Lessons From OOW09 #1 – Shell Script Tips

During OpenWorld I went to a session about shell scripting. The speaker, Ray Smith, was excellent. Clear, got the pace right, educating and entertaining.

His presentation was based on the book “The Art of Unix Programming” by one Eric Raymond. He recommended reading it, and I may end up doing that.

The idea is that shell scripts should obey two important rules:

  1. Shell scripts must work
  2. Shell scripts must keep working (even when Oracle takes BDUMP away).

Hard to object to that :)

Here’s some of his advice on how to achieve these goals (He had many more tips, these are just the ones I found non-trivial and potentially useful. My comments in italics.)

  1. Document dead ends, the things you tried and did not work, so that the next person to maintain the code won’t try them again.
  2. Document the script purpose in the script header, as well as the input arguments
  3. Be kind – try to make the script easy to read. Use indentation. Its 2009, I’m horrified that “please indent” is still a relevant tip.
  4. Clean up temporary files you will use before trying to use them:

    function CleanUpFiles {
    [ $LOGFILE ] && rm -rf ${LOGFILE}
    [ $SPOOLFILE ] && rm -rf ${SPOOLFILE}
    }
  5. Revisit old scripts. Even if they work. Technology changes. This one is very controversial – do we really need to keep chasing the latest technology?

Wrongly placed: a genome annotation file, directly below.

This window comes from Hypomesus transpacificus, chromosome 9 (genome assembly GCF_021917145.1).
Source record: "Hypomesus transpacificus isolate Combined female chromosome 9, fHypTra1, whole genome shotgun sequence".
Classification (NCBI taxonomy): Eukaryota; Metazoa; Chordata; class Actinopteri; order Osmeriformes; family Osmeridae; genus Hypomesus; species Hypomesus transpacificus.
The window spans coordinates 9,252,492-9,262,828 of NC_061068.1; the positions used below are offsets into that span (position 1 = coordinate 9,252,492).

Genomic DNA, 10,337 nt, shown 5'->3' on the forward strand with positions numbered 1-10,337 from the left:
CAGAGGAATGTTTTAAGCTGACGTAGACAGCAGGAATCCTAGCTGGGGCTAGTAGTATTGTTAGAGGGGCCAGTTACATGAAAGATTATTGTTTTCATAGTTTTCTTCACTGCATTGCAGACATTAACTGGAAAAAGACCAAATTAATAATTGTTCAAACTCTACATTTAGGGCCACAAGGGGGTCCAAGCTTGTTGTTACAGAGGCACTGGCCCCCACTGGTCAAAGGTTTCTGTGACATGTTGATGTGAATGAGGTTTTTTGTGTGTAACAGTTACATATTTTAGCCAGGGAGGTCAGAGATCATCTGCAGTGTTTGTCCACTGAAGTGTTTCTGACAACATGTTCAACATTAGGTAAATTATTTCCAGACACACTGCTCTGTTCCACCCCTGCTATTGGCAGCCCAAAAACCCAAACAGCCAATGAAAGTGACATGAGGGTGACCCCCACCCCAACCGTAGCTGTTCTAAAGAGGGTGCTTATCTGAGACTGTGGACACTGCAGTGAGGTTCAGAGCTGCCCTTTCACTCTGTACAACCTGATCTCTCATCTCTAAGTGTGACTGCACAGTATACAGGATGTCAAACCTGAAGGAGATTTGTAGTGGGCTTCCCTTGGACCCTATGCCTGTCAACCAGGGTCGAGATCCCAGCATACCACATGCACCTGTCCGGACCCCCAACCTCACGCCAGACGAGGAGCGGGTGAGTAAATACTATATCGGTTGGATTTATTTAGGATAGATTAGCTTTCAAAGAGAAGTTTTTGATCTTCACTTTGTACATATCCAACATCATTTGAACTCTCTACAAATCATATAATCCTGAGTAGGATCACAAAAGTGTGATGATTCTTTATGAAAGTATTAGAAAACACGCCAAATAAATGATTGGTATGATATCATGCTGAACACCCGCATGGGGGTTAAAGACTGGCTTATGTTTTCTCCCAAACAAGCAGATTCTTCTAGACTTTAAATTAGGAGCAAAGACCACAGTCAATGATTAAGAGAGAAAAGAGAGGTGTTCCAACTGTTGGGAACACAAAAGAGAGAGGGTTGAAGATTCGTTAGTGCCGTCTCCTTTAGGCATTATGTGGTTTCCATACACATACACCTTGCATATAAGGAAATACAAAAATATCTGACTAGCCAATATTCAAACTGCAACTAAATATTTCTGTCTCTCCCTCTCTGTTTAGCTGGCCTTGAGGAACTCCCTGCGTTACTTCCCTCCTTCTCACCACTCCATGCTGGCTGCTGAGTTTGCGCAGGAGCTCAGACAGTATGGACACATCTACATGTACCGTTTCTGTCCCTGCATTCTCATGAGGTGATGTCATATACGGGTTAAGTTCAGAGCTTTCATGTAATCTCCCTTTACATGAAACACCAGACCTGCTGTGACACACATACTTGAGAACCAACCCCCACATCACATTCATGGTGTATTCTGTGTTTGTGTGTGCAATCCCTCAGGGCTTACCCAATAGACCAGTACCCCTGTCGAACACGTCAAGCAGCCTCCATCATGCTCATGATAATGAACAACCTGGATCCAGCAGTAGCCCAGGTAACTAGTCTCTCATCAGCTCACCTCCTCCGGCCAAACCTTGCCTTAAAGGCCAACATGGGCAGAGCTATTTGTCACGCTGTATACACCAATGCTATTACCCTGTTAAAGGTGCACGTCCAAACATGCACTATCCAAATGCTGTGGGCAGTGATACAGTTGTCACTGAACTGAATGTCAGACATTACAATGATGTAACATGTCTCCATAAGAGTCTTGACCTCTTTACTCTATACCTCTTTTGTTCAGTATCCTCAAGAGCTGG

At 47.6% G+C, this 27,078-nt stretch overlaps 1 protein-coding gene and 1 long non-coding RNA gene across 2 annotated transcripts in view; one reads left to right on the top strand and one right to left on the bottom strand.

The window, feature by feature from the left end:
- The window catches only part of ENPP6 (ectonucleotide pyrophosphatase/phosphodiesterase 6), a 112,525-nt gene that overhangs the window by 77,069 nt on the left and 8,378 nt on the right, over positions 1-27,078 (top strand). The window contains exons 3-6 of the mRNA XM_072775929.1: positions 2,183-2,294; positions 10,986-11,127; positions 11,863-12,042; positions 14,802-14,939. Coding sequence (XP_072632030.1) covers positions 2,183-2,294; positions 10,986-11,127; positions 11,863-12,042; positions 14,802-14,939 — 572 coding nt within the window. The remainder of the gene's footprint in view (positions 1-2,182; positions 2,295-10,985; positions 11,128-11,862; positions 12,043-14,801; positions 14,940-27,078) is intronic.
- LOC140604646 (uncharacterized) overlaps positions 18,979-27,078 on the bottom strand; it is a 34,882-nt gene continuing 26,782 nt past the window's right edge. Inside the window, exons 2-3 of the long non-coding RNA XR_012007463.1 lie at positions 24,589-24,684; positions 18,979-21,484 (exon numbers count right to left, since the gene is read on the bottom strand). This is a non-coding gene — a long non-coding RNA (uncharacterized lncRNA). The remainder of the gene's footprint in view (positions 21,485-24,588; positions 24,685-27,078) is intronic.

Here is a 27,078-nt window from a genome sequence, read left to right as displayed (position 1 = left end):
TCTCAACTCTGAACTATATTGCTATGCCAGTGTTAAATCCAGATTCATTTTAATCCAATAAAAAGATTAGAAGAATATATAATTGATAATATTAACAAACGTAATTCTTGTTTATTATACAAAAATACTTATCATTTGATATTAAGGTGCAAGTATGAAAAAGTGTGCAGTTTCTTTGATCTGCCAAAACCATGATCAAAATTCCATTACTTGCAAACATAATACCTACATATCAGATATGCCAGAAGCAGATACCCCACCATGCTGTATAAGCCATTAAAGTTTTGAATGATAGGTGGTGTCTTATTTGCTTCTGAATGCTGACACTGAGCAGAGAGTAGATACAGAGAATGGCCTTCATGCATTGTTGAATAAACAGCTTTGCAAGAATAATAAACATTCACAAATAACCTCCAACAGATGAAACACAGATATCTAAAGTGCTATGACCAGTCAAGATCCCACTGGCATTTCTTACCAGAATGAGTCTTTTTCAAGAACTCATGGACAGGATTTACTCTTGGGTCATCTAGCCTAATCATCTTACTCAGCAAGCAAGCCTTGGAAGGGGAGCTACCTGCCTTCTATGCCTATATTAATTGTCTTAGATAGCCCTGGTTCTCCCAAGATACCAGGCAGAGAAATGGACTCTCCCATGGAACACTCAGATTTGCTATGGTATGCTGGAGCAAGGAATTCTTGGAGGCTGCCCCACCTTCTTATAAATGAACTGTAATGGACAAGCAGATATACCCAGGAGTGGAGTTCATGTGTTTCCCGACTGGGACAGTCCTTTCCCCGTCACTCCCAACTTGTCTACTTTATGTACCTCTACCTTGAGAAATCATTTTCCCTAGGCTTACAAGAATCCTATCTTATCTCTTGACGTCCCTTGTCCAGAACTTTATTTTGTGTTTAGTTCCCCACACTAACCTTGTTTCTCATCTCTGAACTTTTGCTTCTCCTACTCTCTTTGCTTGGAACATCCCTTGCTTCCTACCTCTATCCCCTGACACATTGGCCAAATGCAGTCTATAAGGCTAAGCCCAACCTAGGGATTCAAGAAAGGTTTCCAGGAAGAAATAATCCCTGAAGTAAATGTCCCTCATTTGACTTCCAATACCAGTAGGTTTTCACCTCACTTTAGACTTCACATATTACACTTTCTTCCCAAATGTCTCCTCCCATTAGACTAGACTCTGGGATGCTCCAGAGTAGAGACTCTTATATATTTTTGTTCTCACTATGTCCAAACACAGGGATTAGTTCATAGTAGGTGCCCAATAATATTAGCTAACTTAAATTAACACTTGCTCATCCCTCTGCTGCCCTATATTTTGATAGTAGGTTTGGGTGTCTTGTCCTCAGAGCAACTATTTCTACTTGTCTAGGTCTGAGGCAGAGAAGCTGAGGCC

6. Be nice to the users by working with them – verify before taking actions and keep user informed of what the script is doing at any time. OPatch is a great example.
  7. Error messages should explain errors and advise how to fix them
  8. Same script can work interactively or in cron by using: if [ tty -s ] …
  9. When sending email notifying of success or failure, be complete. Say which host, which job, what happened, how to troubleshoot, when is the next run (or what is the schedule).
  10. Dialog/Zenity – tools that let you easily create cool dialog screens
  11. Never hardcode passwords, hostname, DB name, path. Use ORATAB, command line arguments or parameter files.I felt like clapping here. This is so obvious, yet we are now running a major project to modify all scripts to be like that.